Outsourcing Energy-Infrastructure Operations

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Equipment and Processing Report

Equipment and Processing Report, Equipment and Processing Report-08-15-2012, Volume 0, Issue 0

Service agreements, expert liaisons, and scorecards are important to consider.

Implementing highly reliable energy solutions at research and manufacturing facilities is a significant challenge for pharmaceutical companies. The traditional model has been to run a facility with the company owning, operating, and maintaining all equipment itself, thus assuming exposure to risk on issues such as equipment durability, fuel volatility, and maintaining the expertise required to keep the system working properly in-house. Pharmaceutical facilities, however, are increasingly embracing the outsourcing model, in which whole functions are contracted to a third-party vendor. Outsourcing services is a proven solution to optimize efficiency.

The outsourcing service provider can be contracted to operate and maintain complex energy plants and ancillary equipment, such as:

  • On-site generation and cogeneration assets

  • Steam, hot-water, and chilled-water systems

  • Mechanical refrigeration facilities

  • HVAC systems

  • Electrical systems

  • Safety systems

  • Plumbing/sanitary systems

  • General building maintenance.

After the outsourced service provider has been selected, the client and service provider should agree on a well-defined scope and clear objectives, which should be captured in a service level agreement (SLA). Using a risk-based approach, the scope and responsibility of the service provider can be built up over time, which will ensure client satisfaction, specifically around regulatory compliance. However, it is important that the client does not relinquish all responsibility, as the ultimate regulatory responsibility lies with the product manufacturer.

Identifying a key subject matter expert to serve as a liaison between the service provider and client will ensure compliance to quality and regulatory systems. The expert should also design escalation and process flows for change controls and equipment deviation, which pose the most risk to the pharmaceutical manufacturer. For the service provider, customer satisfaction and adherence to quality systems in this highly regulated industry are essential.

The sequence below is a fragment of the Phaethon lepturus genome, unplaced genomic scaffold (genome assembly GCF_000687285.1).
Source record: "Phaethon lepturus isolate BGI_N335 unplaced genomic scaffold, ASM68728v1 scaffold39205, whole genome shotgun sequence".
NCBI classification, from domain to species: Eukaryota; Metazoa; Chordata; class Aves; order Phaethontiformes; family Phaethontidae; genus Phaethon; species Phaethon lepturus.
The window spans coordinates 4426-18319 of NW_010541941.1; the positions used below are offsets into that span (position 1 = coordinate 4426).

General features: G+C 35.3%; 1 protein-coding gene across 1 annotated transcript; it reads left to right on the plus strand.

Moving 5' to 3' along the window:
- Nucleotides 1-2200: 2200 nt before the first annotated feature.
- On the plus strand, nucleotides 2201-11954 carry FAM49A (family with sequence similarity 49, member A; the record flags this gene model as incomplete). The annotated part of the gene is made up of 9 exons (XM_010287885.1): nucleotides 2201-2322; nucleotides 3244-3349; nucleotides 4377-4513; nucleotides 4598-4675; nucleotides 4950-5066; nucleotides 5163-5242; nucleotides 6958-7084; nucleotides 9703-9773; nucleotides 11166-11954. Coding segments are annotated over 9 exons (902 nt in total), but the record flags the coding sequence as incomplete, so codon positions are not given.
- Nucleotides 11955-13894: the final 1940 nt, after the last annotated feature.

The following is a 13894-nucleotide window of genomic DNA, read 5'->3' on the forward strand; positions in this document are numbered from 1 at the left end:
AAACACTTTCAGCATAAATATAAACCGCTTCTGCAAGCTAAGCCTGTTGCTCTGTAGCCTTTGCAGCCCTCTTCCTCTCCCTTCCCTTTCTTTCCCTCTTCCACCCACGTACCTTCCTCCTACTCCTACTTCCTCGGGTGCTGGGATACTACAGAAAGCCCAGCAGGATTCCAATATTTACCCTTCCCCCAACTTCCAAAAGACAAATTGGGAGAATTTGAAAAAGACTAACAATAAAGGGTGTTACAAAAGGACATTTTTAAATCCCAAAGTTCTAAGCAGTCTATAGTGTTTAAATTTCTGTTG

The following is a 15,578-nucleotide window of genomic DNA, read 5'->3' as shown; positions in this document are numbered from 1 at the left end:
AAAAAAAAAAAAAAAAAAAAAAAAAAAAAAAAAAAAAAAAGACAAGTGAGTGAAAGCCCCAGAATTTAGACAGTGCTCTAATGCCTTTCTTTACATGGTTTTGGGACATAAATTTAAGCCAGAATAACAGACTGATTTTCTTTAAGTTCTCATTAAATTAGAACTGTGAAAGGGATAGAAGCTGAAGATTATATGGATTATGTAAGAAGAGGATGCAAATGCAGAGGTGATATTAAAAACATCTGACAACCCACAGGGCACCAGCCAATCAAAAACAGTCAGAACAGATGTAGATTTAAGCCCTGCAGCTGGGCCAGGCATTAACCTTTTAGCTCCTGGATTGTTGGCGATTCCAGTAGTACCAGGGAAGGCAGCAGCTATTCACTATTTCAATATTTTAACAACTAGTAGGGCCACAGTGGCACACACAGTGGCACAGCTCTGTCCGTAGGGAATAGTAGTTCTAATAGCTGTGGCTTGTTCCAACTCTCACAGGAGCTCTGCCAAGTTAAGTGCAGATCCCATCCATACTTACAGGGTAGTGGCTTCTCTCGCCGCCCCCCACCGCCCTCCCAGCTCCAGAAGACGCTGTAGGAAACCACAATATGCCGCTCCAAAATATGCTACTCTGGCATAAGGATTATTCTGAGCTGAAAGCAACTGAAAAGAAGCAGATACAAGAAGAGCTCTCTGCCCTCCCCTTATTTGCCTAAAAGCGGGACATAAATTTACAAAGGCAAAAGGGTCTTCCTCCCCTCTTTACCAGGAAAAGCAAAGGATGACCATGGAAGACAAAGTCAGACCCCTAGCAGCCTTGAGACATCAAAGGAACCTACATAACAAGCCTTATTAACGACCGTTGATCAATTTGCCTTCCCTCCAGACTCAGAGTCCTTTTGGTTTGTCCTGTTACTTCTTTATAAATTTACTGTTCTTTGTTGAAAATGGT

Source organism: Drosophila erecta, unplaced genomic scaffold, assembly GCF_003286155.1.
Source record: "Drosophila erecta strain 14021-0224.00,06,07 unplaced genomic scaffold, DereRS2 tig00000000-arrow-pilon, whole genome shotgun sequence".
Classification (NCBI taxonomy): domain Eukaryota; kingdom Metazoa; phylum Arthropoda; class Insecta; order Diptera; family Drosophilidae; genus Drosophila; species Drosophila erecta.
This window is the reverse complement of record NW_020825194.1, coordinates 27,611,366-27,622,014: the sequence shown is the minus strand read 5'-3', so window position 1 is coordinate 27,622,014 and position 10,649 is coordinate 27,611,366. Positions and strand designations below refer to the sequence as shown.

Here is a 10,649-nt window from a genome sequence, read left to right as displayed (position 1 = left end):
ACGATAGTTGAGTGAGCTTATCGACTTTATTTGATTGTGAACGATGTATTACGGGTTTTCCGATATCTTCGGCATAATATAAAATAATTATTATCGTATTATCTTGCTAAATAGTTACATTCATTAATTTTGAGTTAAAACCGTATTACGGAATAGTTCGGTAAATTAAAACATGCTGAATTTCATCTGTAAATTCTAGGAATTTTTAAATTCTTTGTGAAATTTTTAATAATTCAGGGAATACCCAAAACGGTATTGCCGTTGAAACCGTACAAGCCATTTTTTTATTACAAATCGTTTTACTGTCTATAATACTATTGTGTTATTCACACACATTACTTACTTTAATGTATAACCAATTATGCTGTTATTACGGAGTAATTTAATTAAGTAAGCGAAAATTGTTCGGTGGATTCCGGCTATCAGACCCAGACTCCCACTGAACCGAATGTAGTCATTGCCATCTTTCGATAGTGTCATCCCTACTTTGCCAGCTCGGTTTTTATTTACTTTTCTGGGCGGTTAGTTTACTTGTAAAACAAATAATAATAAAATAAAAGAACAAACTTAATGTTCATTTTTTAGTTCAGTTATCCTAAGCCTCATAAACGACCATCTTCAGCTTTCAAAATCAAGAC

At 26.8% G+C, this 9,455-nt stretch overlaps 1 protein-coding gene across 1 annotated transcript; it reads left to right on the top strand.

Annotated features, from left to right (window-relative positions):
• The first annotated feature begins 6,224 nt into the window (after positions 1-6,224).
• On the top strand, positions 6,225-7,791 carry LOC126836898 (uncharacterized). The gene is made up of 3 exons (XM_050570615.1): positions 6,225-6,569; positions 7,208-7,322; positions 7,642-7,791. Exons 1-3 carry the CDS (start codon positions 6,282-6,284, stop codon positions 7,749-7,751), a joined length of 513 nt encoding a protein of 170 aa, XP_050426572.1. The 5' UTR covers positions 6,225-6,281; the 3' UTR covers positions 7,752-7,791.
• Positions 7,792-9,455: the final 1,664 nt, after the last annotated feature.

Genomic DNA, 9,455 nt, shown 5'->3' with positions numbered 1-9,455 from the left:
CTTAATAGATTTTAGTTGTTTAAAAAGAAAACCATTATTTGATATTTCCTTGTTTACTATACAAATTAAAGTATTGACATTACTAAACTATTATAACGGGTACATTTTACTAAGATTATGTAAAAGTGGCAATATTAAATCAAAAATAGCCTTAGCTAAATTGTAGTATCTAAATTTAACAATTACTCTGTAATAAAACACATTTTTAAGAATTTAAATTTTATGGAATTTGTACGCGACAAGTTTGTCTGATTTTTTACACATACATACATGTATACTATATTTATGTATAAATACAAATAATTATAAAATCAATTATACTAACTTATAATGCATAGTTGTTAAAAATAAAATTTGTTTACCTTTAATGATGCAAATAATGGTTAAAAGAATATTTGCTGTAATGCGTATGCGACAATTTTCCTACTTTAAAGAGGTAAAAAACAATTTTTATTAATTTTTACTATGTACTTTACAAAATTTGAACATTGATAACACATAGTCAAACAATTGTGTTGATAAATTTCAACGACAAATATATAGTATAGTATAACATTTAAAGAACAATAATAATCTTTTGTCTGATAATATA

The client and service provider can develop a performance scorecard that is linked financially to the service agreement contract. Key Performance Indicators (KPIs) can include areas such as safe systems of work, system availability, and performance against schedule. Each line item can be linked to a performance metric, and each metric can be weighted with agreed-upon scoring criteria that is reviewed and scored on a periodic basis (e.g., monthly, quarterly). Linking the score to contract payments, by withholding an agreed-upon percentage each quarter, drives performance from the service provider’s point of view and ensures client satisfaction. As the relationship between the service provider and client evolves, or as business expands, it is common to review and adjust the KPIs.

Outsourcing maintenance allows the client to reduce costs without reducing core-business company headcount and, as the pharmaceutical company becomes the customer of the service provider, to more easily drive change and continuous improvement. Outsourcing also allows management to focus on developing and manufacturing the product rather than on the non-manufacturing activities involved in facilities engineering.

Mel Palmer is business development director for Veolia Energy North America and David Lyons is client operations manager at Dalkia Ireland’s Pharmaceutical & Healthcare division.